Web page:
Bulgarian souvenirs

Thanks to Kiril and Bilyana and their friends and families, Amol, Dipali, Isha, and plenty of friendly strangers for making our trip fantastic. We highly recommend Bulgaria! We could easily have spent another day in each city without being bored, and we didn’t even make it to the Black Sea coast, so we hope to visit again someday!

I started thinking about this topic after reading this fascinating article on “Assimilation Food”.  In it, the author Soleil Ho writes, “When immigrants adapt to their new surroundings, the most immediate way this happens is through the food they make: They look around at what’s available and try to make it into something they can recognize”. Of course there are issues of privilege that vary drastically between my experience as an American ex-pat in Georgia and that of a refugee in the US (to start with the low-hanging fruit: I can USA2Georgia any food that I desperately miss…with a few exceptions…the article talks about power and privilege very eloquently), but the idea really resonated with me and made me think about how I cook in Georgia versus how I cooked in the US. Some of my cooking remains definitely American, but lots of things wouldn’t taste the same if I tried again back in the US. And some don’t taste exactly like I want them too, but it’s good enough for weeknight cooking. It has also given me food for thought about another challenge faced by immigrants.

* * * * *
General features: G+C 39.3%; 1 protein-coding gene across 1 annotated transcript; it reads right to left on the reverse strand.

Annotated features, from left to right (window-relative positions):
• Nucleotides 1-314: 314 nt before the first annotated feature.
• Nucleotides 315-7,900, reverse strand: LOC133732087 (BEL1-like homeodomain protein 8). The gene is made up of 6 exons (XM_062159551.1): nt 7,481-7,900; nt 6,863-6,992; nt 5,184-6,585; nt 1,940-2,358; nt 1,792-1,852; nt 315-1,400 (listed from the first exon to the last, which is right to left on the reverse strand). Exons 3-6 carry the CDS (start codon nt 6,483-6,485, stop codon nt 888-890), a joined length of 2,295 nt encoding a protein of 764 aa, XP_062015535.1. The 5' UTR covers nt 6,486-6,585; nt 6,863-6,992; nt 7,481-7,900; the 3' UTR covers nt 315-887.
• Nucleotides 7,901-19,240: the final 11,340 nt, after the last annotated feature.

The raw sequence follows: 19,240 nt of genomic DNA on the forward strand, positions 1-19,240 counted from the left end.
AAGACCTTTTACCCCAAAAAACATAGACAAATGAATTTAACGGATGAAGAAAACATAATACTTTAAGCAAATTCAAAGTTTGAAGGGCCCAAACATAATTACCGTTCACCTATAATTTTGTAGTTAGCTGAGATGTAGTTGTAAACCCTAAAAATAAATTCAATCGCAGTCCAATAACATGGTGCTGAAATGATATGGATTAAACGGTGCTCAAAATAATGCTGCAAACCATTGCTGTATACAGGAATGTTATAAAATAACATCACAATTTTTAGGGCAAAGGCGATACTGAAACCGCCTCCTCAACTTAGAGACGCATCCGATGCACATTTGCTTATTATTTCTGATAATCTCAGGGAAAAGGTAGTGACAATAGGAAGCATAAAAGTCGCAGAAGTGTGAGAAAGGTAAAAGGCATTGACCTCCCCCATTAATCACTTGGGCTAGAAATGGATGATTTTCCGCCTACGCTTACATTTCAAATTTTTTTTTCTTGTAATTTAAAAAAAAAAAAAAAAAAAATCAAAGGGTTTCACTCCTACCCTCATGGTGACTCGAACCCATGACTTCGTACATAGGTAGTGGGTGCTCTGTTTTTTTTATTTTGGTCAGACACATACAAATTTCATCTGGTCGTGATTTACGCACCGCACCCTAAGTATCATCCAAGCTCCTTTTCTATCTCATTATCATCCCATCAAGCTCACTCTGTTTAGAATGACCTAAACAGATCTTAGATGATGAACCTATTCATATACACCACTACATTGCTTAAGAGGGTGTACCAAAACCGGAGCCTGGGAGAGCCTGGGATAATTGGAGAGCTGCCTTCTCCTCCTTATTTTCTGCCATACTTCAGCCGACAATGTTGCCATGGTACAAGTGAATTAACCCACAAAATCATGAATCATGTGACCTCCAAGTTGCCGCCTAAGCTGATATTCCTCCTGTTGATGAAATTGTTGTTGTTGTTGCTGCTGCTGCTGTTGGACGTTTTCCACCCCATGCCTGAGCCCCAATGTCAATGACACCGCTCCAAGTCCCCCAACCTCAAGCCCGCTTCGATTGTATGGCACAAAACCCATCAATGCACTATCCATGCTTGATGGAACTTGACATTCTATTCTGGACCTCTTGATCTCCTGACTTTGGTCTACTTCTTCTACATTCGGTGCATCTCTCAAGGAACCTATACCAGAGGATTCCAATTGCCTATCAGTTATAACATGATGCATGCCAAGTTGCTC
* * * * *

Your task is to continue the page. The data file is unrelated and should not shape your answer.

Since teaching can be exhausting, I don’t do a lot of complicated cooking. Contrary to popular belief, it’s not all cookies all the time here at Chez Cookies and the Caucasus. Despite that, most of my meals are majority home-made. Many of my go-tos in America have required some adapting to the availability of different products (or different prices…miss you avocados!). I love to read recipe blogs and look at recipes on Pinterest, but sometimes the ingredients are just not regularly obtainable in Tbilisi on a non-oligarch budget. I like to try new recipes, but that’s not what I’m talking about this time. Here are a few easy meals that I make frequently that incorporate Georgian and American elements. Like Ho writes, these are foods that “close the gap between homes”.

Baked Sweet Potato with (Red) Adjika

Frozen Pelmeni and Steamed Broccoli

Chilli with Mchadi

Tuna Melts with Sulguni

“Super Salsa” with lavash and sulguni “quesadillas”

Chicken/Quail and Rice with Tkemali

Hard Boiled Eggs with Tkemali or Svanetian Salt

Scrambled Eggs with Green Adjika, Sulguni, and sauteed onion

Grant’s “puriko” (Georgian-flavored panzanella)

Also, we make a lot of lobio and mchadi in the traditional Georgian way, and so many roasted vegetables (which are fairly universal).

Smitten Kitchen’s Quick Pasta and Chickpeas, Woks of Life’s soy scallion Shanghai Noodles (Carrefour has lots of different Asian noodles) and various sourdough recipes to use Breaderick (my sourdough starter/pet) have entered my everyday repertoire without Georgianization.